We recognise, of course, that there are many people with mental and physical health problems who would welcome helpful adjustments to allow them to find and do a paid job, but this natural desire for equality and acceptance has been distorted by government policy makers and turned into a stick with which to beat all sick and disabled benefit claimants. It is being made increasingly difficult to get ESA, and at our stalls outside the jobcentre we are increasingly coming across desperate people who have been found ‘fit for work’ while this is clearly far from the case. Even when they may be technically able to manage some limited types of work, it doesn’t make sense to force them to do this rather than give them the opportunity to improve their health and perhaps even return to something more like their former employment.

In England we have seen health professionals getting sucked into the system, at the expense of their independence, their relationship with their patients, and their professional ethics. There are examples of Cognitive Behaviour therapists in jobcentres, and there was a pilot introduction of DWP ‘job coaches’ in GP surgeries. Even if therapies, or supposedly therapeutic work advice, are nominally voluntary, the atmosphere in which they are delivered, with the ever-present fear of sanctions, will make it difficult for people to exercise their right to say ‘no’. We hope that the Scottish Government will be able to give us a firm assurance that they will maintain a clear line between the DWP and the Scottish Health Service, and that we will not see similar practices here. (Scottish examples of welfare rights advisors in GP’s practices, as here in Dundee, are very different, and thoroughly welcome.)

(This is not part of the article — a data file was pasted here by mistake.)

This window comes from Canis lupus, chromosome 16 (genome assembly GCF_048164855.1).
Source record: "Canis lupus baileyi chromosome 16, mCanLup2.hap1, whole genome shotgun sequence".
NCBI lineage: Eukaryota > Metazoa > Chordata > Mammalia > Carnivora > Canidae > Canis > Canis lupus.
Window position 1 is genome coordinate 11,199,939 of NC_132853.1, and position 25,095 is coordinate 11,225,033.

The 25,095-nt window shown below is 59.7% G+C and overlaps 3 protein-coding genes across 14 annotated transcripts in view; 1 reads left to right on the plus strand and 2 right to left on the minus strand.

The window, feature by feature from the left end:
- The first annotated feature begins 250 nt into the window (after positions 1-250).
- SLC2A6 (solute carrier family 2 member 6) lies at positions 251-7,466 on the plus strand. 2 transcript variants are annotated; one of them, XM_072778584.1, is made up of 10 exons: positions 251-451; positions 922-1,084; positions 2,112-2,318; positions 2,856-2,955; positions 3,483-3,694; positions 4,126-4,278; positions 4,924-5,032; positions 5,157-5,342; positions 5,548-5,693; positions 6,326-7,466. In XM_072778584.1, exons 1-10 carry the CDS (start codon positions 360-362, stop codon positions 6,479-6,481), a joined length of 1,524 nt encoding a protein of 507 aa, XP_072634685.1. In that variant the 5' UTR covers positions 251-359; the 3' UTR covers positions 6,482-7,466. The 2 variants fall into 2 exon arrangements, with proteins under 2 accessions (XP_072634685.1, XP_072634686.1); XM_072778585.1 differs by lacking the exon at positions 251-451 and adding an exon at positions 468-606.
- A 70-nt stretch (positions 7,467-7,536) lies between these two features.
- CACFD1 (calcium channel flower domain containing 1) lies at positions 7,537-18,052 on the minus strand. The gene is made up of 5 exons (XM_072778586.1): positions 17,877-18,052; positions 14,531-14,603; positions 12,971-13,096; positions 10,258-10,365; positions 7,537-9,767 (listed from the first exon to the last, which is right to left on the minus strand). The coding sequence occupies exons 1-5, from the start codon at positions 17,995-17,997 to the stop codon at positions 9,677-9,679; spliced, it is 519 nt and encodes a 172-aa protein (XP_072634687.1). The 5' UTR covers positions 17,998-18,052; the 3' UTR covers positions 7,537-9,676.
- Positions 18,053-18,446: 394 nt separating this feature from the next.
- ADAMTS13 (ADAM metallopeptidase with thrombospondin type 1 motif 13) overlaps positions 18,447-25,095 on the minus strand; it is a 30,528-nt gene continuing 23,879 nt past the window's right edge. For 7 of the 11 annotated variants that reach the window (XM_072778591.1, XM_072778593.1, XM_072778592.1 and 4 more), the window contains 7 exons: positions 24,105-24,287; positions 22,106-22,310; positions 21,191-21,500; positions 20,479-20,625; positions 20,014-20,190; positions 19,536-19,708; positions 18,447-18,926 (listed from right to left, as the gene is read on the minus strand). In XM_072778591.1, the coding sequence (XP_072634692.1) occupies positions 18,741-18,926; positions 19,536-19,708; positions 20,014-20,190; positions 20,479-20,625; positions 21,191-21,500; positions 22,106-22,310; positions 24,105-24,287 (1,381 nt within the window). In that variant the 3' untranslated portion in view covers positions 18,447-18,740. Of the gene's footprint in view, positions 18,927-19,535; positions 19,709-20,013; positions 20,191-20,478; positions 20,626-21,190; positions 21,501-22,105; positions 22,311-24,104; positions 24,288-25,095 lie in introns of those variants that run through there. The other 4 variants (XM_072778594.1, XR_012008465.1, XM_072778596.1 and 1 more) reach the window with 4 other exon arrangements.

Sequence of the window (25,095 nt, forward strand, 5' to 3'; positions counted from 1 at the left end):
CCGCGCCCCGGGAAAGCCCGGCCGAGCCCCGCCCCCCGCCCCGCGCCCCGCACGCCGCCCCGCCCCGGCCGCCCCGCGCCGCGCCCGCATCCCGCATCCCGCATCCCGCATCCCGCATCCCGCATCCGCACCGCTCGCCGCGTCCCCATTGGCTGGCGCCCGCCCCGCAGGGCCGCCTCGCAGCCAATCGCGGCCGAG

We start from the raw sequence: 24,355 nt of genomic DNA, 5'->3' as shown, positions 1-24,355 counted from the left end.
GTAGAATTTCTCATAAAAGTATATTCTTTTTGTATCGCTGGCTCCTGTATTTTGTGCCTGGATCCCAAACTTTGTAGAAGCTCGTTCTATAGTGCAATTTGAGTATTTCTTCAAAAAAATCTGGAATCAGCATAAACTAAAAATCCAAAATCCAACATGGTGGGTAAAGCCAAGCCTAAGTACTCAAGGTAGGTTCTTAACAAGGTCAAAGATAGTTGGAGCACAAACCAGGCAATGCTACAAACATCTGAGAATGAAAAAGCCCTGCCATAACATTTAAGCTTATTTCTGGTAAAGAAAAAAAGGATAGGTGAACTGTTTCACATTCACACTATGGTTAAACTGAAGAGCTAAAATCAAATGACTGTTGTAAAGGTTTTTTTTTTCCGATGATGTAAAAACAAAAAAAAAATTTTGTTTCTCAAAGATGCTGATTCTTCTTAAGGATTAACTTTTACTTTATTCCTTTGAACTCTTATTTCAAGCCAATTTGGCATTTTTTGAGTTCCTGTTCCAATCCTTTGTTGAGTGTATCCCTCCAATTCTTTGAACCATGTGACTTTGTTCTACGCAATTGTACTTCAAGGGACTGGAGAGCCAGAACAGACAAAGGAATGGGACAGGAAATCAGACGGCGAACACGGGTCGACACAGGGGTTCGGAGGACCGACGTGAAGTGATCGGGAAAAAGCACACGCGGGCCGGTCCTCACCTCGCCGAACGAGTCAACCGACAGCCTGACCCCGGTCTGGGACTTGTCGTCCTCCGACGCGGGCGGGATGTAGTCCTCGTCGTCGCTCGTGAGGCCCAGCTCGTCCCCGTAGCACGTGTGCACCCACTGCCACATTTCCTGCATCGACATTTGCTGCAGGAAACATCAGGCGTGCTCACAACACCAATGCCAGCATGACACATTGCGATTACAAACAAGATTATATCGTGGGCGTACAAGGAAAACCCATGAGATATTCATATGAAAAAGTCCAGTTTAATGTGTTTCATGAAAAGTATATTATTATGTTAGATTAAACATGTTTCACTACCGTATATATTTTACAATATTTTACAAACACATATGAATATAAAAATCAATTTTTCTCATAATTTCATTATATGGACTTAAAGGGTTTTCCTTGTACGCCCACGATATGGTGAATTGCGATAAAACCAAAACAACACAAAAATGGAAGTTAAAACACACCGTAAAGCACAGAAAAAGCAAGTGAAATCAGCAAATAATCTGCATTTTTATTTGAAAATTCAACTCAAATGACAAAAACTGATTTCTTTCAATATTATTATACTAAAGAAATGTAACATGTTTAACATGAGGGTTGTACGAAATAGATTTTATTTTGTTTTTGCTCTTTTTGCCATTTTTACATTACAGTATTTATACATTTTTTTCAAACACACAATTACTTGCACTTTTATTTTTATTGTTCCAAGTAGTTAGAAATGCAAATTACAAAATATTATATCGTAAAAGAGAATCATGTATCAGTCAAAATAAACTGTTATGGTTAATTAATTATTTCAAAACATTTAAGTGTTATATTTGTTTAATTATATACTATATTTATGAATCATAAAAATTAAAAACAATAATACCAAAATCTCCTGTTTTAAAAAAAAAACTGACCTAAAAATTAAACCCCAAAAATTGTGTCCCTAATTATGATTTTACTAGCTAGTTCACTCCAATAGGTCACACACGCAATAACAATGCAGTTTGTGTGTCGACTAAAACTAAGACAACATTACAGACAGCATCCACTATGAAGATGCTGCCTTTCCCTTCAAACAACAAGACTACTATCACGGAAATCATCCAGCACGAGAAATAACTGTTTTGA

We are also very concerned, both from our own experience and that of other grassroots advocates, that the DWP and their subcontractors (such as Maximus) tend to call the police whenever their statements are questioned by claimants or their friends, and that Police Scotland has been too ready to listen only to the officials and not allow the claimant and their friends to give their side of the story. If the Scottish Government wants to change the nature of social security in Scotland, then our Scottish police will need to be part of that change.

Returning to the sanctions policy with which this letter began. We hope you have a plan B for if Westminster says ‘no’. We trust you will not let them overrule your decision and that you will make a stand to preserve the right to protect some of Scotland’s most vulnerable citizens. If it comes to that, we can assure you of our support.

Finally, we wrote to your office some weeks back asking to meet you as a group as part of your consultation over the new Scottish legislation. Your office was very friendly on the phone, but we are still waiting for a date. We would like the opportunity to discuss these issues in more detail based on our experience. Meanwhile, we hope that you and your staff will come to our talk at Commonweal’s IdeaSpace (on Welfare and Decent Work, Thursday 13th at 7pm together with Oxfam) and visit our stall, where we will have copies of our new book, Righting Welfare Wrongs.